This winter could end up being one of the coldest the United States has experienced since the 1980s, according to AccuWeather.com chief long-range forecaster Joe Bastardi, who said temperatures are expected to continue to average below normal from the northern and central Plains into the East through at least the middle of next month.
There may be breaks in the cold weather in February and March, “and then April, I think, is a real tough month in the Northern Plains into the Northeast part of the United States,” Bastardi said Thursday. That would be a significant change from last year, when the Great Lakes and Northeast had their warmest back-to-back March and April on record, according to AccuWeather.com.
Still to be decided is what effect the extension of chilly temperatures through the remainder of the winter will have on natural gas prices. After reaching a low of $3.212 back in late October 2010, front-month natural gas futures values have basically been stuck within the $3.700 to $4.650 price range as plump storage levels and increased production from the shales around the country continue to alleviate the upward price pressure tied to below-normal temperatures. During the same period last winter, front-month natural gas futures prices traded between $4 to a little more than $6, with the season’s high of $6.108 recorded on Jan. 7, 2010.
On Friday, February futures closed at $4.736, up 4.1 cents from Thursday.
Temperatures since Dec. 1 have averaged below normal from Boston to New York City, as far west as Minneapolis and as far south as New Orleans and Miami. A Christmas weekend blizzard dumped more than two feet of snow on parts of New York City, which has received 36 inches of snow already this winter, according to the National Weather Service (NWS). On Friday the Northeast was bracing for another winter storm.
On Jan. 12 Florida was the only state in the country — including Hawaii — that didn’t have some snow on the ground, according to NWS.
The northern Plains and East can expect more snow this winter. “A lot of the snow will be north of [Interstate Highway] 40 in the Plains, north of the Ohio River…and once you get to Pennsylvania or the Mid-Atlantic states it’ll be north of the Mason-Dixon line,” Bastardi said. South of that line, storms are more likely to dump a mix of snow, ice and rain.
Late-season winter storms are common in the Plains and East during La Nina events, and the current La Nina — an unusual cooling of ocean surface temperatures off the western coast of South America — could continue into next year, Bastardi said.
The South, which has already seen heavy snow from Arkansas to Georgia this month, can expect chilly conditions to continue for some time, he said. “I think it’s colder than normal down there through mid-February on the balance, and a couple of outstanding cold shots get down there — I guess if it’s going to get cold it could snow again — but certainly when you’re talking about where’s the worst of winter, I think it’s farther north.”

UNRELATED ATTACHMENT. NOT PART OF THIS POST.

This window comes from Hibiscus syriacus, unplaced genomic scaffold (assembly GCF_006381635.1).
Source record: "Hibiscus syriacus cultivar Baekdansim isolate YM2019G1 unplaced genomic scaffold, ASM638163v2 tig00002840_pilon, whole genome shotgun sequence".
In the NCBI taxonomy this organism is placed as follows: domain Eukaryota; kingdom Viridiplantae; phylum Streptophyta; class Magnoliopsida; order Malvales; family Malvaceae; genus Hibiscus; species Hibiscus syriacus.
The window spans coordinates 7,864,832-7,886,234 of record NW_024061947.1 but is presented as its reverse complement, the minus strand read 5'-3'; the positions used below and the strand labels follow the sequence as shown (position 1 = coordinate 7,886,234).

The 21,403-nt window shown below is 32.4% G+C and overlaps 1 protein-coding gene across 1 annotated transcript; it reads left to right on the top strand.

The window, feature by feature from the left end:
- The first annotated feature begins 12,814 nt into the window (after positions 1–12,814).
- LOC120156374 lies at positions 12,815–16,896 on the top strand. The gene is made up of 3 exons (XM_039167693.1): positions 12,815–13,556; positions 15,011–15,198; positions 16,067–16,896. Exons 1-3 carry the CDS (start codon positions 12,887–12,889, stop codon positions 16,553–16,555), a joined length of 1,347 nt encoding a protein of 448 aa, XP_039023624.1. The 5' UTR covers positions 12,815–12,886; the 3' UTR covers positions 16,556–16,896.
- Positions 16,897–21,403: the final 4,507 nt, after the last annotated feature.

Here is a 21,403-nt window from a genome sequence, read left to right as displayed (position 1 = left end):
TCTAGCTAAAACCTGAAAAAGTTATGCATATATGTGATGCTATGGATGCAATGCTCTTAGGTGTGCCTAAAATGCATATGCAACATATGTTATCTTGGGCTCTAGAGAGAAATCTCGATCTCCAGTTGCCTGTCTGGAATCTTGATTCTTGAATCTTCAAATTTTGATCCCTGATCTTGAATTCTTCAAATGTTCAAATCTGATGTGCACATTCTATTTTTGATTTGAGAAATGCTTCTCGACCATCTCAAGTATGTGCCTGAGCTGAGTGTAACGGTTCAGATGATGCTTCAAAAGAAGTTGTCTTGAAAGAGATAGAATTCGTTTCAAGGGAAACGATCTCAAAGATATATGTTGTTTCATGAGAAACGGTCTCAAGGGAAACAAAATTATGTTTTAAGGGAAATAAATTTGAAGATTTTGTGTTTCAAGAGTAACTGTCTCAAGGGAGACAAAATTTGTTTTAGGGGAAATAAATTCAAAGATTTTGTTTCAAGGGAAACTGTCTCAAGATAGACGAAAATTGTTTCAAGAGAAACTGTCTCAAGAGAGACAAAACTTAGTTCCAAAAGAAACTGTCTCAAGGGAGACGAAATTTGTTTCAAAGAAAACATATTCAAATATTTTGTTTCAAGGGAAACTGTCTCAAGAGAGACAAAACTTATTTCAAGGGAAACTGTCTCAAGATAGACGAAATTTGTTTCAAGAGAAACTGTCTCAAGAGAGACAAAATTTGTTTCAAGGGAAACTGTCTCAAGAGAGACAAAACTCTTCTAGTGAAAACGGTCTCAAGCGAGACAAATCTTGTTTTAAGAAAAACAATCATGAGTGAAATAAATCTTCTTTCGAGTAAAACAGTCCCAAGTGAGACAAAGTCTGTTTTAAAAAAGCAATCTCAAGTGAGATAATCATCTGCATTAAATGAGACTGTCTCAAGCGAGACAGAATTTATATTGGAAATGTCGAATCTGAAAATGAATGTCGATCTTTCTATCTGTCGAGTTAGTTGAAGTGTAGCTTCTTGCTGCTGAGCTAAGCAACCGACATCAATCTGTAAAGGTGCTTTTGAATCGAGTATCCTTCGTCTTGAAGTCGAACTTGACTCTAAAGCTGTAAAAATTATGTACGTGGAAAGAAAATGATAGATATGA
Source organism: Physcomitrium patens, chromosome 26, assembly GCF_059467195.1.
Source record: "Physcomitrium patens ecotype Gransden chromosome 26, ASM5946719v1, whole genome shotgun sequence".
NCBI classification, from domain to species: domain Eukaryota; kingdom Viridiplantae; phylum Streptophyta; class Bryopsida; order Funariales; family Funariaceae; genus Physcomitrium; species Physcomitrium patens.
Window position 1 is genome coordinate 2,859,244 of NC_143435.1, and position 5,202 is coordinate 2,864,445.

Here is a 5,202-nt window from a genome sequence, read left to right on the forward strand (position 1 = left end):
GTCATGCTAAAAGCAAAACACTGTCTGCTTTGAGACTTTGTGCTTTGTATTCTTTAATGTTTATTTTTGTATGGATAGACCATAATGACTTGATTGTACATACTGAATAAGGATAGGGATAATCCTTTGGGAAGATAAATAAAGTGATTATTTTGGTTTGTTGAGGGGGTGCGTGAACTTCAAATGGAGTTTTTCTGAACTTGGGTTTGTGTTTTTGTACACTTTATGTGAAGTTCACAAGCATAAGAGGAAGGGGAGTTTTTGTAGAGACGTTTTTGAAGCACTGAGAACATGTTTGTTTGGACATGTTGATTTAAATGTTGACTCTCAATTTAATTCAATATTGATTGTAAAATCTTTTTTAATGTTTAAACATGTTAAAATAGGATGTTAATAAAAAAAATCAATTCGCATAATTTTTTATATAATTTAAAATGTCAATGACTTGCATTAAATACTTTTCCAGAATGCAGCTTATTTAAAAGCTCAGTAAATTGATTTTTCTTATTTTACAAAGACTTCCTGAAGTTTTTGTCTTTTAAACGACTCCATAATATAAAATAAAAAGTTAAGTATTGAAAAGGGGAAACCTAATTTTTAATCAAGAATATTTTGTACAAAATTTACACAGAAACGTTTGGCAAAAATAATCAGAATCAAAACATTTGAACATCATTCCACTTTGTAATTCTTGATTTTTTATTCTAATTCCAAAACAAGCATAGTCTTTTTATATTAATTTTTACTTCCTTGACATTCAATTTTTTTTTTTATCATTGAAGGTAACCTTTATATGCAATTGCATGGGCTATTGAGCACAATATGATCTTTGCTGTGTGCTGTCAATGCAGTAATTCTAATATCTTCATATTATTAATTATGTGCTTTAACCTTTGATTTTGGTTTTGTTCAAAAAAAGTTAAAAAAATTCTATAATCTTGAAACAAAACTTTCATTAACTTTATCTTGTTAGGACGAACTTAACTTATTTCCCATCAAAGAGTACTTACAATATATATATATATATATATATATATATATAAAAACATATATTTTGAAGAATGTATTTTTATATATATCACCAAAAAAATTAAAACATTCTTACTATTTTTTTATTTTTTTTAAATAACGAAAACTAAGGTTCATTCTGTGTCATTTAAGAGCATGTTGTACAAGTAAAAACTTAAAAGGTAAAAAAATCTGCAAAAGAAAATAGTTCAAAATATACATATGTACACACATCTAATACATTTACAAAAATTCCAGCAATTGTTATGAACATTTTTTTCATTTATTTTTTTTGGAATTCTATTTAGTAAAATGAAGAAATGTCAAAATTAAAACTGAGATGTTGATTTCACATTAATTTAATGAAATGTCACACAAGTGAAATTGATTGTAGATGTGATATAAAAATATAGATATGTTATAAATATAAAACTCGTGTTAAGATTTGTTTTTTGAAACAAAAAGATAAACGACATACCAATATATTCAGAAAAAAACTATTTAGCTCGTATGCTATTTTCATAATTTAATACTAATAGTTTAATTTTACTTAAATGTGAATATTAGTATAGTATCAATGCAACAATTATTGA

Temperatures in Texas and the Southwest may average normal or below-normal through the end of this month, but they are expected to average above-normal through February, according to AccuWeather.com. Much of the West is also expected to see above-normal temperatures until late February, when below-normal temperatures are forecast to move into the Northwest and northern Rockies.
The unusually heavy precipitation that has plagued Southern California recently is at an end, and precipitation should average out below normal there for the winter, while precipitation in the Northwest should remain above average, Bastardi said.
Forecasters at Andover, MA-based WSI Corp., on the other hand, had expected warmer-than-normal temperatures across the eastern United States during January and February, with colder-than-normal temperatures taking over by late winter (see NGI, Jan. 3). The emergence of a “more textbook La Nina pattern” was expected to help moderate those late winter temperatures, WSI said.
And forecasters at the National Oceanic and Atmospheric Administration said they expected the La Nina event in the equatorial Pacific Ocean to bring above-normal temperatures to a huge area stretching from the Rocky Mountains to the Mid-Atlantic through February, but said it was less clear how it would affect winter temperatures in the Northeast (see NGI, Nov. 22, 2010).
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